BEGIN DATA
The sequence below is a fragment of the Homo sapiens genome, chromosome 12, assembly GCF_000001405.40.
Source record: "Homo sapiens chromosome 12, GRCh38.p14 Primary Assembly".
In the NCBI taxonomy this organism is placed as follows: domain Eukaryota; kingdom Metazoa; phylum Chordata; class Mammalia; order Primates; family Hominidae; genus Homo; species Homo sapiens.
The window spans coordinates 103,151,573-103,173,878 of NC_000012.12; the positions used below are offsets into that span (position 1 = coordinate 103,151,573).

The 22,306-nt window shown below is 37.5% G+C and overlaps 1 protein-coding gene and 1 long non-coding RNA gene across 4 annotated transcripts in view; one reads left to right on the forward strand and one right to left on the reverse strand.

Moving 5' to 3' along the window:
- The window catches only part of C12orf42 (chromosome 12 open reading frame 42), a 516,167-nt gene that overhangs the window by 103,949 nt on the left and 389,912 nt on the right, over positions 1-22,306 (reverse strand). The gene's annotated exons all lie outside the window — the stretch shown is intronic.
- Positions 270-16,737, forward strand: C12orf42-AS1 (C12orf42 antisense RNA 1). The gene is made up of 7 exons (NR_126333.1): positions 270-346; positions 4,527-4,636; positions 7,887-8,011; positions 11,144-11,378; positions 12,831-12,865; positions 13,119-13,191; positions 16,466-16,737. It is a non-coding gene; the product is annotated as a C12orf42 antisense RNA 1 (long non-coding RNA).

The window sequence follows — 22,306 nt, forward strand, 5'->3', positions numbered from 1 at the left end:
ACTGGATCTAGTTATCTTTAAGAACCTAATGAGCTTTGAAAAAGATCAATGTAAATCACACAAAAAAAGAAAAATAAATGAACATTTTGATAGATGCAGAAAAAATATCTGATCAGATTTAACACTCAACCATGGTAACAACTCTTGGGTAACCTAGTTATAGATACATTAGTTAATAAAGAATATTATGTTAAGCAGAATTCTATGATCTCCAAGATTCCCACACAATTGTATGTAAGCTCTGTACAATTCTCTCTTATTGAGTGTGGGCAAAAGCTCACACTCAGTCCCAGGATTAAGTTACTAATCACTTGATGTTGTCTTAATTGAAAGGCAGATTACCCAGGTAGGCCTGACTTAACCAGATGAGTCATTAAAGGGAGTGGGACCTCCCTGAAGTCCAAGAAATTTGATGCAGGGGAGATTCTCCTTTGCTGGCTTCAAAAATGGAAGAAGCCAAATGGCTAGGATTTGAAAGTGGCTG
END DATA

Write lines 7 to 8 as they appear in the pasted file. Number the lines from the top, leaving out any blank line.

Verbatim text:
- The window catches only part of C12orf42 (chromosome 12 open reading frame 42), a 516,167-nt gene that overhangs the window by 103,949 nt on the left and 389,912 nt on the right, over positions 1-22,306 (reverse strand). The gene's annotated exons all lie outside the window — the stretch shown is intronic.
- Positions 270-16,737, forward strand: C12orf42-AS1 (C12orf42 antisense RNA 1). The gene is made up of 7 exons (NR_126333.1): positions 270-346; positions 4,527-4,636; positions 7,887-8,011; positions 11,144-11,378; positions 12,831-12,865; positions 13,119-13,191; positions 16,466-16,737. It is a non-coding gene; the product is annotated as a C12orf42 antisense RNA 1 (long non-coding RNA).